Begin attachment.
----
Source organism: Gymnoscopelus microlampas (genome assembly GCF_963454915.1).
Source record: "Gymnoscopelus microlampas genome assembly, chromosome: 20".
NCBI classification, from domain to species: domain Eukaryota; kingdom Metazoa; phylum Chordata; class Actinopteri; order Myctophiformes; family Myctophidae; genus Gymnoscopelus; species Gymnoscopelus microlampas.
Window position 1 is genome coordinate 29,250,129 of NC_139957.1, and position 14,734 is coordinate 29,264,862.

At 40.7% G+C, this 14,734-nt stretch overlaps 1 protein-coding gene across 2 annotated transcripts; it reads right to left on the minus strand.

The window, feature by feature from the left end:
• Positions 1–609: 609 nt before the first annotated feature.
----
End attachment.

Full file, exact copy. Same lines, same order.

Source organism: Gymnoscopelus microlampas (genome assembly GCF_963454915.1).
Source record: "Gymnoscopelus microlampas genome assembly, chromosome: 20".
NCBI classification, from domain to species: domain Eukaryota; kingdom Metazoa; phylum Chordata; class Actinopteri; order Myctophiformes; family Myctophidae; genus Gymnoscopelus; species Gymnoscopelus microlampas.
Window position 1 is genome coordinate 29,250,129 of NC_139957.1, and position 14,734 is coordinate 29,264,862.

At 40.7% G+C, this 14,734-nt stretch overlaps 1 protein-coding gene across 2 annotated transcripts; it reads right to left on the minus strand.

The window, feature by feature from the left end:
• Positions 1–609: 609 nt before the first annotated feature.